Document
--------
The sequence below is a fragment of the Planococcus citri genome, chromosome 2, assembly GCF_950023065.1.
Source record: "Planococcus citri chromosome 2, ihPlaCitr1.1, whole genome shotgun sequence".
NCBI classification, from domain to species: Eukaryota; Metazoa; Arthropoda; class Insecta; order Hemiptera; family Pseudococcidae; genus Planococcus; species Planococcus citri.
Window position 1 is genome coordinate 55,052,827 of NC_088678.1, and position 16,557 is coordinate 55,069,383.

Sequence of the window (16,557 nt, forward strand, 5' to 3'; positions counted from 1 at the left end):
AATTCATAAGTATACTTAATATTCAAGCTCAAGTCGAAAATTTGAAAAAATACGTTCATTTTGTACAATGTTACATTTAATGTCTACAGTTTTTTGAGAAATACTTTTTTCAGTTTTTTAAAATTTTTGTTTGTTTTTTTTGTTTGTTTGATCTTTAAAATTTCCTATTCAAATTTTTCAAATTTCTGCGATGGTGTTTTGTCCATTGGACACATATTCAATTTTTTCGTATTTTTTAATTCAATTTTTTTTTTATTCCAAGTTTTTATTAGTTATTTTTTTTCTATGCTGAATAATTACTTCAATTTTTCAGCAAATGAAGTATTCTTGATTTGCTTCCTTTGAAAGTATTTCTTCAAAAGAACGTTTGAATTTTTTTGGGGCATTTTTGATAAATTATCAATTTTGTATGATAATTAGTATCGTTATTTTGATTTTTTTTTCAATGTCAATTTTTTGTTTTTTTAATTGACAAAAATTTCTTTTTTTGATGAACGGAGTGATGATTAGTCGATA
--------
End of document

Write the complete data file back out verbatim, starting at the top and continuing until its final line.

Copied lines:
The sequence below is a fragment of the Planococcus citri genome, chromosome 2, assembly GCF_950023065.1.
Source record: "Planococcus citri chromosome 2, ihPlaCitr1.1, whole genome shotgun sequence".
NCBI classification, from domain to species: Eukaryota; Metazoa; Arthropoda; class Insecta; order Hemiptera; family Pseudococcidae; genus Planococcus; species Planococcus citri.
Window position 1 is genome coordinate 55,052,827 of NC_088678.1, and position 16,557 is coordinate 55,069,383.

Sequence of the window (16,557 nt, forward strand, 5' to 3'; positions counted from 1 at the left end):
AATTCATAAGTATACTTAATATTCAAGCTCAAGTCGAAAATTTGAAAAAATACGTTCATTTTGTACAATGTTACATTTAATGTCTACAGTTTTTTGAGAAATACTTTTTTCAGTTTTTTAAAATTTTTGTTTGTTTTTTTTGTTTGTTTGATCTTTAAAATTTCCTATTCAAATTTTTCAAATTTCTGCGATGGTGTTTTGTCCATTGGACACATATTCAATTTTTTCGTATTTTTTAATTCAATTTTTTTTTTATTCCAAGTTTTTATTAGTTATTTTTTTTCTATGCTGAATAATTACTTCAATTTTTCAGCAAATGAAGTATTCTTGATTTGCTTCCTTTGAAAGTATTTCTTCAAAAGAACGTTTGAATTTTTTTGGGGCATTTTTGATAAATTATCAATTTTGTATGATAATTAGTATCGTTATTTTGATTTTTTTTTCAATGTCAATTTTTTGTTTTTTTAATTGACAAAAATTTCTTTTTTTGATGAACGGAGTGATGATTAGTCGATA